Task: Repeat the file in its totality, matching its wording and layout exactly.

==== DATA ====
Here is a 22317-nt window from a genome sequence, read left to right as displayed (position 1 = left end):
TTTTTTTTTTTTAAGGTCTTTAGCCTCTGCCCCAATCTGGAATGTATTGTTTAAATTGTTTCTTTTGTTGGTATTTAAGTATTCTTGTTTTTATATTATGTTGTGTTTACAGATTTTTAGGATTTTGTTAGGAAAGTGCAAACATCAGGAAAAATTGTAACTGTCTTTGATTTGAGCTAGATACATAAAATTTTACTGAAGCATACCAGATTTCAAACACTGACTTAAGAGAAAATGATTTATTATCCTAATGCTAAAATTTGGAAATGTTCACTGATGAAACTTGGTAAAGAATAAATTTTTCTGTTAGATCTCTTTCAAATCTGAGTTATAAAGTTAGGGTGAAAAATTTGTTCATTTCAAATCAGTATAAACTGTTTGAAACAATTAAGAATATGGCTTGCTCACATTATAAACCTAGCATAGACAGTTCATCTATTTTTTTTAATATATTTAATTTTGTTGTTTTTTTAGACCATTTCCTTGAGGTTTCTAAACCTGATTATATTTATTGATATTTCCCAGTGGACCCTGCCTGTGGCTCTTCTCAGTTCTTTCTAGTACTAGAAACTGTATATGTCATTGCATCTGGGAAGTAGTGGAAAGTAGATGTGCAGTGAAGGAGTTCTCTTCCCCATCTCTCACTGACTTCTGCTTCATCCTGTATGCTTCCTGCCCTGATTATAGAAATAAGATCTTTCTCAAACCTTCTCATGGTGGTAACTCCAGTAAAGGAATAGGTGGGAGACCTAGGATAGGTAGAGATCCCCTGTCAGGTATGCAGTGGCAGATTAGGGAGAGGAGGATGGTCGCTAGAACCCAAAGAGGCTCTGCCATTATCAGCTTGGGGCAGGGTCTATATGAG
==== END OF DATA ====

Here is a 22317-nt window from a genome sequence, read left to right as displayed (position 1 = left end):
TTTTTTTTTTTTAAGGTCTTTAGCCTCTGCCCCAATCTGGAATGTATTGTTTAAATTGTTTCTTTTGTTGGTATTTAAGTATTCTTGTTTTTATATTATGTTGTGTTTACAGATTTTTAGGATTTTGTTAGGAAAGTGCAAACATCAGGAAAAATTGTAACTGTCTTTGATTTGAGCTAGATACATAAAATTTTACTGAAGCATACCAGATTTCAAACACTGACTTAAGAGAAAATGATTTATTATCCTAATGCTAAAATTTGGAAATGTTCACTGATGAAACTTGGTAAAGAATAAATTTTTCTGTTAGATCTCTTTCAAATCTGAGTTATAAAGTTAGGGTGAAAAATTTGTTCATTTCAAATCAGTATAAACTGTTTGAAACAATTAAGAATATGGCTTGCTCACATTATAAACCTAGCATAGACAGTTCATCTATTTTTTTTAATATATTTAATTTTGTTGTTTTTTTAGACCATTTCCTTGAGGTTTCTAAACCTGATTATATTTATTGATATTTCCCAGTGGACCCTGCCTGTGGCTCTTCTCAGTTCTTTCTAGTACTAGAAACTGTATATGTCATTGCATCTGGGAAGTAGTGGAAAGTAGATGTGCAGTGAAGGAGTTCTCTTCCCCATCTCTCACTGACTTCTGCTTCATCCTGTATGCTTCCTGCCCTGATTATAGAAATAAGATCTTTCTCAAACCTTCTCATGGTGGTAACTCCAGTAAAGGAATAGGTGGGAGACCTAGGATAGGTAGAGATCCCCTGTCAGGTATGCAGTGGCAGATTAGGGAGAGGAGGATGGTCGCTAGAACCCAAAGAGGCTCTGCCATTATCAGCTTGGGGCAGGGTCTATATGAG